Of itself this may seem like a minor incident.  But in the two hours we were there, this was the only dish that Giorgio brought out of the kitchen, let alone served.  His eagle like surveillance of the dining room indicated an obsession with making sure things are running well.  But the sheer pleasure he took from someone enjoying his very good food was palpable.  Even more so when that someone has never eaten anything like that before and therefore it is a defining element in the progression of her taste-buds.

The more food I experience (whether produce or in a restaurant), the more I believe that passion is a requirement and it is obvious when it is heartfelt.  The result, for the diner is always good.  It is the same with design, an area I'm becoming more intrigued with.  It seems that truly great design is the result of someone's passion.  It's the inverse of GIGO, it's PIPO, passion in, passion out.

In these straightened times we shouldn't be retrenching to an austere attitude to pleasure or passion.  I firmly believe both are imperative to happiness - and let's not be afraid to be happy

So whilst we might not be able to be as generous as we would otherwise like, can it be so wrong to be passionate?

05 May 2009

Eat My Globe

"I love it when a plan comes together." So said Col. John 'Hannibal' Smith, one of the greatest tacticians of our age.

Plan's can be complex things, things of beauty even, rarely however are they as simple as Simon Majumdar's: "Fuck it. I'm off to eat" - I paraphrase, but that's basically what it boils down to. 

Instead of winning a battle, Simon's plan resulted in his first book Eat My Globe.  According to my current reading material, simple is good, and frankly Simon's plan seems splendid to me. There is obvious clarity of thought and purpose, with a definable and importantly, achievable, goal.

His book is not great for those dieting, those prone to hunger, those prone to lust, envy, greed. Frankly, I wouldn't advise reading it unless you are doing terrible things to a perfectly charred steak or bottle of single malt.

I knew the book was about food, and I knew that it was about Simon's travels around the world.  If nothing else I'd read all about it on his excellent blog, Dos Hermanos.  However, I was expecting the book to be about what the yanks might call 'fine dining'.  I expected that when in Chicago he'd be tucking into Alinea not Hot Doug's, I expected at least a mention of the Fat Duck in the UK and elBulli in Spain.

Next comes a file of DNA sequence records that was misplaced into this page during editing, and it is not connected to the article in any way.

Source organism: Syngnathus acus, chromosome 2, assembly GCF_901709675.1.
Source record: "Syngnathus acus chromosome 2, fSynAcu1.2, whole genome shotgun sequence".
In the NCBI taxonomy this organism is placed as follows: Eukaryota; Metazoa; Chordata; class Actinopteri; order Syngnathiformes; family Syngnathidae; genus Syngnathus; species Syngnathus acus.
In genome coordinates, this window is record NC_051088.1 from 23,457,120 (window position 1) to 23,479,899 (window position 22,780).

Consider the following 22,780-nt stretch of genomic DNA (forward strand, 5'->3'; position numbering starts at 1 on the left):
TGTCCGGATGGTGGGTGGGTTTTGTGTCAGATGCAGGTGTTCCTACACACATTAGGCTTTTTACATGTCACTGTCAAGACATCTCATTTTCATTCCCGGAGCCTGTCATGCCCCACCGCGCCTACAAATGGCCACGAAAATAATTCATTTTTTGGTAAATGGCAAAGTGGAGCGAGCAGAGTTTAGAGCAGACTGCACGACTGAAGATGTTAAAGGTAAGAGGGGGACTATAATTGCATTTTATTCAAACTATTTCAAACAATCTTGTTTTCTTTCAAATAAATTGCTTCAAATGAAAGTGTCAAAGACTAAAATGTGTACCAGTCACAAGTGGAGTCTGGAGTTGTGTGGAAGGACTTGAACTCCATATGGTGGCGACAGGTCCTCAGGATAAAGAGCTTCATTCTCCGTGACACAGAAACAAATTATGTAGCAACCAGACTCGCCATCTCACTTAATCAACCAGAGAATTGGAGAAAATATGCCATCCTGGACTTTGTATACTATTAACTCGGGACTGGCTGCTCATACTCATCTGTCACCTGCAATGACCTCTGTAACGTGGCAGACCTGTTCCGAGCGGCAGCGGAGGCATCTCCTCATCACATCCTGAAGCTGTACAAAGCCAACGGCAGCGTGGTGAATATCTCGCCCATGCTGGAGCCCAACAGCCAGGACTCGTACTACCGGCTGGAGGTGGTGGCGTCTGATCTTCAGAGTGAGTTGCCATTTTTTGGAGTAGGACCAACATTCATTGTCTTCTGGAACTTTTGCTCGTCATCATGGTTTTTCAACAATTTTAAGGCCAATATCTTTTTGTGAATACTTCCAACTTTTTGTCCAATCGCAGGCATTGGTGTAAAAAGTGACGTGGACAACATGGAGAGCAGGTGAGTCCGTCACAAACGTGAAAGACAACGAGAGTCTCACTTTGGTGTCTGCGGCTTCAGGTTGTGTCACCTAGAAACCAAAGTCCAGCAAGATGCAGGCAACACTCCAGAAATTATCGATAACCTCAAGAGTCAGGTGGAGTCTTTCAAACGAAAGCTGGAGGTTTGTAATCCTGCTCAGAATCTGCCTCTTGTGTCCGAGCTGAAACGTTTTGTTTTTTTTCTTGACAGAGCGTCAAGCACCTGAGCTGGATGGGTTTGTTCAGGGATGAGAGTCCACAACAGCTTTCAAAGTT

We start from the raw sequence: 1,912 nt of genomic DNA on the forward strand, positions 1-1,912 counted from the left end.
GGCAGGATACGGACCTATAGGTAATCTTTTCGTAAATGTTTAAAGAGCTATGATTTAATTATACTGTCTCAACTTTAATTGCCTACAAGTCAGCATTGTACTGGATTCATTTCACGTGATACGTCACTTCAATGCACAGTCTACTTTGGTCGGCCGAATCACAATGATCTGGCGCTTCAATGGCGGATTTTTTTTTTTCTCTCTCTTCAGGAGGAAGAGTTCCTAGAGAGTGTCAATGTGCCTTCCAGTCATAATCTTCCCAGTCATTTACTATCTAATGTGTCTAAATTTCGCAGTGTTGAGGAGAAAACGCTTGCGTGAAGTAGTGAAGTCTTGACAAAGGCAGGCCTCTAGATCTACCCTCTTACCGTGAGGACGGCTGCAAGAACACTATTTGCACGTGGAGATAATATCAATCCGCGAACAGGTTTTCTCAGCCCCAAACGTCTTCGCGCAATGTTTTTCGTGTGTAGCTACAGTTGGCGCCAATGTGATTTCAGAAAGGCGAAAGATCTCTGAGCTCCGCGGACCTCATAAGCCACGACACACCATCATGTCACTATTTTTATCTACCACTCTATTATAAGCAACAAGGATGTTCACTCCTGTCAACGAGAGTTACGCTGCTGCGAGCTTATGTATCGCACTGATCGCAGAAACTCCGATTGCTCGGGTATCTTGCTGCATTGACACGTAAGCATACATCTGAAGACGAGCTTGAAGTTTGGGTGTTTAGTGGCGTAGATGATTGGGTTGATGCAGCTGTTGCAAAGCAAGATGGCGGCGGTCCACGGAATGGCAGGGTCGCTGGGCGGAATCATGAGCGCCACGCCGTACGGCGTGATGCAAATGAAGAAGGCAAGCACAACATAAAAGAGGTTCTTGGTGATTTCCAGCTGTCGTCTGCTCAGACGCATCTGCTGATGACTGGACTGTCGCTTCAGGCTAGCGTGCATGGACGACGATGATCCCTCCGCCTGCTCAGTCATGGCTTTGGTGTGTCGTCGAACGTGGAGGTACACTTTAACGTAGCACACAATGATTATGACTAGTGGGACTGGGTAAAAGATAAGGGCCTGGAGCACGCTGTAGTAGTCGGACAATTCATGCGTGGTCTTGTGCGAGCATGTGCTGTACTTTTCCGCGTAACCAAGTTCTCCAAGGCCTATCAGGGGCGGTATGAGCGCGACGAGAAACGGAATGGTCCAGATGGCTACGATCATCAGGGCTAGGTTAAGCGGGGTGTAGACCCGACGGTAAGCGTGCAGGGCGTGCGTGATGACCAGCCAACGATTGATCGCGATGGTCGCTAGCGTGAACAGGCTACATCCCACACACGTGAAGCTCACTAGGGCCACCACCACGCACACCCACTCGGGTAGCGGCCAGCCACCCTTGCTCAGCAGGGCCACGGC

Instead the book is predominantly about meals with families or street food.  Almost directly as a consequence, it's a book about people and an absolute delight as a consequence.  Don't get put off thinking this is all about high falutin' food, it's not.  It's about great food, greatly enjoyed - with the odd exception of Brazil.

I did have some frustrations with the book, there seemed to be a few typos, but I guess that is a result of this being the first edition. Also in places Simon goes into great detail about how he ended up doing what he was doing, whether it was pre-planned or serendipity, but in other places he's remarkably vague.  For example, whilst he waxed lyrical about spending time with Adam Balic in Australia, he skips around who his two dining companions were at Chez Panisse.  Given that this book is largely about people and his obvious excitement to be eating at Chez Panisse, the ommission was glaring.

But these are minor niggles and essentially this is a beautiful (if hunger inducing) travelogue.

My last gripe is simply that the book I want to read is Simon's view on food (and people) everywhere. I want him to see more of Brazil than just Salvador because I reckon he'd love it. I want to hear his thoughts on Damascus Gate, I want to know if there's a good meal to be had in Utah and I'd be really interested in his perspective on elBulli.

It seems that the likes of Matthew Fort, Jay Rayner and Nigel Slater better take heed of that nipping at their heels.